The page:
VIENNA (Reuters) - A consumer rights group said on Wednesday it had filed civil lawsuits against the Austrian government over a coronavirus outbreak at the ski resort of Ischgl last winter, but it held off on a class-action suit for the time being.
The outbreak at Ischgl, known as the “Ibiza of the Alps”, was Austria’s biggest and helped spread the virus across Europe. Hundreds of Austrians were infected and thousands of foreign tourists say they were too as the virus found a breeding ground in crowded apres-ski bars.
Ischgl’s first case was detected on March 7, days after Iceland said that tourists had been infected there and 11 days after Austria’s first infections were confirmed. Austria’s public health agency has since said it believes the virus arrived in Ischgl far earlier, on Feb. 5.
The authorities in the province of Tyrol say they responded appropriately given what was known at the time. The private Consumer Protection Association (VSV) argues they reacted too slowly, mishandled the response and possibly gave in to pressure from the tourism sector not to act initially.
“These are only the first lawsuits. Others will follow,” VSV chief Peter Kolba, a consumer rights activist and former environmentalist lawmaker, told a news conference.
The four test cases were brought on behalf of individuals, all relating to the Ischgl area, the VSV said. Damages sought are up to 100,000 euros ($117,000) as U.S.-style punitive damages are not available.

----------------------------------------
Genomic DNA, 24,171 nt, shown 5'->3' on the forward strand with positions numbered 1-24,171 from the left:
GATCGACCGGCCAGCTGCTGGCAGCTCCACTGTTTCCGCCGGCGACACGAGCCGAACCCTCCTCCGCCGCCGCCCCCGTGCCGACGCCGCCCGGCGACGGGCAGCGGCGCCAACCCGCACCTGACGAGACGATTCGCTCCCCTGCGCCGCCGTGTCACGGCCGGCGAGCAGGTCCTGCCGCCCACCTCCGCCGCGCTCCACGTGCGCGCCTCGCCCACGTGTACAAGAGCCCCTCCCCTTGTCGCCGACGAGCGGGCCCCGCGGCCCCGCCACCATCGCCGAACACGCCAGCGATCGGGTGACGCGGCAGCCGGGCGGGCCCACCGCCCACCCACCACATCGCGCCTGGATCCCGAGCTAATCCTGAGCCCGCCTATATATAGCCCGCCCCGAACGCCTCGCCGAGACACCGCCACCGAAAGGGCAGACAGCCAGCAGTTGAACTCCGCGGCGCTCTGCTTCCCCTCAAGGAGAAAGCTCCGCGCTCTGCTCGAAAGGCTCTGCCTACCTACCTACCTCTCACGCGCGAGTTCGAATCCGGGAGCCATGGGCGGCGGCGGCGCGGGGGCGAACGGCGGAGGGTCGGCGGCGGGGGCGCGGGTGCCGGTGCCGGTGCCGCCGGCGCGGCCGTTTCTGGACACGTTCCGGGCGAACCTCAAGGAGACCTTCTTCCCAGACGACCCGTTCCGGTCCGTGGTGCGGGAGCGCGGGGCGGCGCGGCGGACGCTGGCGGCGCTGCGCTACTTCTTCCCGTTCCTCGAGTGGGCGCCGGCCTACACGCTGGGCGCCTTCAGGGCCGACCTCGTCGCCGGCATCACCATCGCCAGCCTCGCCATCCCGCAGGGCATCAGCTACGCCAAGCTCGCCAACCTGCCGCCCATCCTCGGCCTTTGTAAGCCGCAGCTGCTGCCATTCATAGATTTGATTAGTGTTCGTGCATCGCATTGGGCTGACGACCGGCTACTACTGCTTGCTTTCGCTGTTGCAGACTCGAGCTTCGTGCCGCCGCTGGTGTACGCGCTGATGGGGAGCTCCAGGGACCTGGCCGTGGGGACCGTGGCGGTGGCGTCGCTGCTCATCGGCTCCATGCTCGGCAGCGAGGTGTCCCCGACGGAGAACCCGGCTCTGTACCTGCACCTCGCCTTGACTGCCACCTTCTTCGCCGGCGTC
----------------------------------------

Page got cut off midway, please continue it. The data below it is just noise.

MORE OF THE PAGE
The VSV has for months been publishing tallies of foreign tourists who have told it they were infected at Ischgl and other resorts in Tyrol.
The latest tally is 6,170 people in more than 40 countries, including Britain, the United States and the Netherlands, though most are in Germany and the overwhelming majority visited Ischgl. The VSV is representing about 1,000 of them and is in touch with the remainder about a possible class-action lawsuit.
The VSV said it would “try” to file one or more class-action suits next year.
“As a next step the VSV will try to organise one or multiple large class-action lawsuits next year,” it said, also publishing an open letter to Chancellor Sebastian Kurz urging him to reach a settlement because such lawsuits could take “years if not decades”.
Kurz’s conservatives also lead the provincial government in Tyrol. Kurz himself announced an immediate quarantine in Ischgl and the surrounding Paznaun Valley on March 13, though tourists were allowed to leave, further fuelling the spread of the virus in what the VSV called a “chaotic” process.
Reporting by Francois Murphy; Editing by Angus MacSwan
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